Theirs is a story of tenacity, brave endeavour, late nights, fist fights, fast food, cheap booze and, ultimately, missed opportunities. It’s a quintessential Kiwi rock and roll tale, minus the 15 minutes of fame.
The gritty trio actually started as a duo in early 1986, combining the talents of drummer Vaughan Burtenshaw and singer-songwriter and guitarist Shaun Kirkpatrick.
Kirkpatrick spent his formative years rising through the ranks of Invercargill’s alternative elite, in a string of impossibly cool bands with artful names like the Ya-Yas, Romeo and the Daneceabouts , the Jesuit’s Birthday and then Bander and the Answering Ball.
Burtenshaw had also been in two of those bands, Romeo and the Danceabouts and Bander and the Answering Ball.
Another former bandmate of Kirkpatrick’s in the Ya Yas was drummer Gary Sullivan, who later became known for his work with high-profile New Zealand bands including Jean-Paul Sartre Experience, Dimmer and The Adults.
From lyrical Irish stock, Kirkpatrick was a former amateur pugilist blessed with a solid right hook and a vicious wit. His heightened sense of the absurd was aptly reflected in his new band’s name. His intensely manic stage presence made for a riveting watch, regardless of the occasion.
With roots in primal rockabilly, Kirkpatrick was equally adept at deadpanning Elvis Presley songs in a rich baritone voice as he was screaming expletive-laden lyrics over frenzied punk guitar rhythms.
The new duo quickly got attention for their loud and wild gigs.
The new duo quickly got attention for their loud and wild gigs, and their willingness to play to any audience in any venue, the Road Knights gang headquarters included. In a small city where two rival gangs were at war, playing a gig for one invited the threat of being targeted by the other.
In late-80s’ Invercargill the Damned, who were the Road Knights’ sworn enemies, had their headquarters next door to the Southland Musicians’ Club in Preston Street, in the industrial suburb of Prestonville. On at least two occasions, Damned members crashed Pretty Wicked Head parties at the club with retribution on their minds.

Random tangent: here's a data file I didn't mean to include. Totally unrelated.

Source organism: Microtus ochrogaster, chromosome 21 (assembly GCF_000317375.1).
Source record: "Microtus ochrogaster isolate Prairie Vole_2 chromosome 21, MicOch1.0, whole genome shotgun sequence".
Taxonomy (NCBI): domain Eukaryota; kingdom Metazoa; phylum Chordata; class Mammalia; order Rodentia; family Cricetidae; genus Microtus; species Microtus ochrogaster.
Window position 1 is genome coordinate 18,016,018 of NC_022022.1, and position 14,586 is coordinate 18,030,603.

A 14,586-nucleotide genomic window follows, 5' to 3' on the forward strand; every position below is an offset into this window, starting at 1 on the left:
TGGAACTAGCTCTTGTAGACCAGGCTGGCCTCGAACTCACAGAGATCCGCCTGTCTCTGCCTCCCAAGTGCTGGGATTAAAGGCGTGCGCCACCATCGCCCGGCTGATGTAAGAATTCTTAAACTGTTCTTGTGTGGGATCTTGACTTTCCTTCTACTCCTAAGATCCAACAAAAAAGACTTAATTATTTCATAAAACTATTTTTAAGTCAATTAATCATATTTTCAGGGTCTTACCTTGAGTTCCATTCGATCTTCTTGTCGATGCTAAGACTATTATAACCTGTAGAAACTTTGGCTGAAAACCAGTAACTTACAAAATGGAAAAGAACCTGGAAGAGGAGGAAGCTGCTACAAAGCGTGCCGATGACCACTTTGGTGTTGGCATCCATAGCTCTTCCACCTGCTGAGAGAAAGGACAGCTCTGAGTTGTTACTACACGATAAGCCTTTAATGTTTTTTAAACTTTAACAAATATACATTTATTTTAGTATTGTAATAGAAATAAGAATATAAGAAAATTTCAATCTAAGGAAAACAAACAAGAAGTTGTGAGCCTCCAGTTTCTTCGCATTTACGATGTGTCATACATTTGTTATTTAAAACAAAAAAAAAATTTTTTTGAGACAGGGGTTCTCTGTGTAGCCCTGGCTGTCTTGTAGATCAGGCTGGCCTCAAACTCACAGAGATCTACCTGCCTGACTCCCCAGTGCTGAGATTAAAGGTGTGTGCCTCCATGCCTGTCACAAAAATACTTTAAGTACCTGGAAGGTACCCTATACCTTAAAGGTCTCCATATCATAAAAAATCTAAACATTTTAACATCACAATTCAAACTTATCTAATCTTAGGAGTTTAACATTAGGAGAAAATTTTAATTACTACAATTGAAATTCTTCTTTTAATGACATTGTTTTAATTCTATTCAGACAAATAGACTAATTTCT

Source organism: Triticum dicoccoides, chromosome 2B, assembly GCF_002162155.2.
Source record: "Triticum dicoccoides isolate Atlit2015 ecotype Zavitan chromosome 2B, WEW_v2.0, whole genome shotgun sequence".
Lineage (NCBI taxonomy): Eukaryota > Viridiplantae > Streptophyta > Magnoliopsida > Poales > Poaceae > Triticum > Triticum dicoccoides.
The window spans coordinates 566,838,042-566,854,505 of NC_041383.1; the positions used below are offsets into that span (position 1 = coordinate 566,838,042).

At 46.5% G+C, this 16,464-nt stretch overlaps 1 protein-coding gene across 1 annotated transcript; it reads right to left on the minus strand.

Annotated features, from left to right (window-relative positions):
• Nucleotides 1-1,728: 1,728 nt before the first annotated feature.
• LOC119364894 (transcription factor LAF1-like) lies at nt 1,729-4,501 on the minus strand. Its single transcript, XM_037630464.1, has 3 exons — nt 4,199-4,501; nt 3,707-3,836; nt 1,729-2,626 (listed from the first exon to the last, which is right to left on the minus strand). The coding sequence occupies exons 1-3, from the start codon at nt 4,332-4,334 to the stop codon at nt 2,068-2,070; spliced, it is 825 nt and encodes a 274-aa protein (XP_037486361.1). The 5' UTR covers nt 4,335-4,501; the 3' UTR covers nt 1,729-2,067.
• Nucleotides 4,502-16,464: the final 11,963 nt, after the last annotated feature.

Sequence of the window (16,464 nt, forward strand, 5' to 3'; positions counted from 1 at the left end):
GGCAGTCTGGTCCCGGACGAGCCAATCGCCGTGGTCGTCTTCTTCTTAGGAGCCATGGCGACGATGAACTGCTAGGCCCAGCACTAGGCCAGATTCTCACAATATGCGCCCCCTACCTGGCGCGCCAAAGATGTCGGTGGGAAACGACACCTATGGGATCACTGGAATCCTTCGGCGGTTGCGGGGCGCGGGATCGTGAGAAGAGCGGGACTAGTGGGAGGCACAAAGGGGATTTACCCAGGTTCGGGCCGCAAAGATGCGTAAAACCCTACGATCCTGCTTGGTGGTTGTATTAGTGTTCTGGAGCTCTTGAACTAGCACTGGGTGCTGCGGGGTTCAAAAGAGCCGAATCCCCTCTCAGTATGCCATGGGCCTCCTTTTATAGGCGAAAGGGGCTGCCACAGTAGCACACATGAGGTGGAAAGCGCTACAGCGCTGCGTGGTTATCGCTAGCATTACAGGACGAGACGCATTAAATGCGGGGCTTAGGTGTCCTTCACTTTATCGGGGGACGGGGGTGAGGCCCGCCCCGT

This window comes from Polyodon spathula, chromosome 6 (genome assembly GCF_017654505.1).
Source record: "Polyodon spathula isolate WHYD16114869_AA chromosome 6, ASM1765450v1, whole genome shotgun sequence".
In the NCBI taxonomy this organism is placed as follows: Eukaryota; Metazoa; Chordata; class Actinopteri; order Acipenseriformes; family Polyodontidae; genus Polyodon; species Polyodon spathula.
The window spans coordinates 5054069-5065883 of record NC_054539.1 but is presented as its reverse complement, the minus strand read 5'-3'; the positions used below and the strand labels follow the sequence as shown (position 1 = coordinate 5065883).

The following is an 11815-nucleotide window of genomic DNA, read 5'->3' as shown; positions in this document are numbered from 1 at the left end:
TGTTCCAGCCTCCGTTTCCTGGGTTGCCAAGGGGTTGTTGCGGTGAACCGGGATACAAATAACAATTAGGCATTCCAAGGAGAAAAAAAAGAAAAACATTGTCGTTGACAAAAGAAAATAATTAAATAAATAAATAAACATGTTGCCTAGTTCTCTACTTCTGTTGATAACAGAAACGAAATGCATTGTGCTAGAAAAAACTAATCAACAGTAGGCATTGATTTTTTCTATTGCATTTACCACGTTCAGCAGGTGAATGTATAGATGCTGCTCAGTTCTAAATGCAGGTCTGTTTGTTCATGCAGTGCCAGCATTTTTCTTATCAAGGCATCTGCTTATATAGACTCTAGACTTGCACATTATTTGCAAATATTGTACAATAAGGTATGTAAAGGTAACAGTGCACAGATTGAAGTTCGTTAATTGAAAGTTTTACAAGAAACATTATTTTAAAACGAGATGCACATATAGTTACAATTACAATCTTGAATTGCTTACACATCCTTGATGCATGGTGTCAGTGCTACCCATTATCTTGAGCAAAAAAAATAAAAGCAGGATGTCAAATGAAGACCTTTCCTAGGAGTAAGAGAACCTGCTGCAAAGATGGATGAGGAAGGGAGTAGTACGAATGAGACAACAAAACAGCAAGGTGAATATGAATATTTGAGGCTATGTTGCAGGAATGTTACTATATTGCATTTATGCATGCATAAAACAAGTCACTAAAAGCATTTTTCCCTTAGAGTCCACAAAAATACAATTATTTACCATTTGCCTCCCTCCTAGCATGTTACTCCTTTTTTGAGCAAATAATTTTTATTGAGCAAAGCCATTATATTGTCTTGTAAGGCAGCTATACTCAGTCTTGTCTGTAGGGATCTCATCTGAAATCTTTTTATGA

On one occasion they tipped Kirkpatrick’s van on its side in the driveway, and on another a small posse jeered and challenged Kirkpatrick and Burtenshaw as they performed inside the club, until the two musicians leapt off the stage into the middle of an all-out brawl on the dancefloor.
Pretty Wicked Head and the Desperate Men had an exciting, slightly dangerous bad-boy reputation and a growing audience, but Kirkpatrick wanted more. He cast his eyes north looking for more productive pastures and his gaze settled on Canada.
Putting Pretty Wicked Head on hold, Kirkpatrick uprooted his young family and flew to Vancouver, taking with him a raw demo tape of some of his songs.
Perhaps some of the people he encountered then had a degree of admiration for the brazen cheek of the unknown musician from New Zealand. He immersed himself in the Vancouver scene, shook countless hands and jammed with as many local musicians as he could.
He made some useful friends, entrepreneurs who encouraged him. Come back when you’ve got a band, they told him. Kirkpatrick took that advice on board.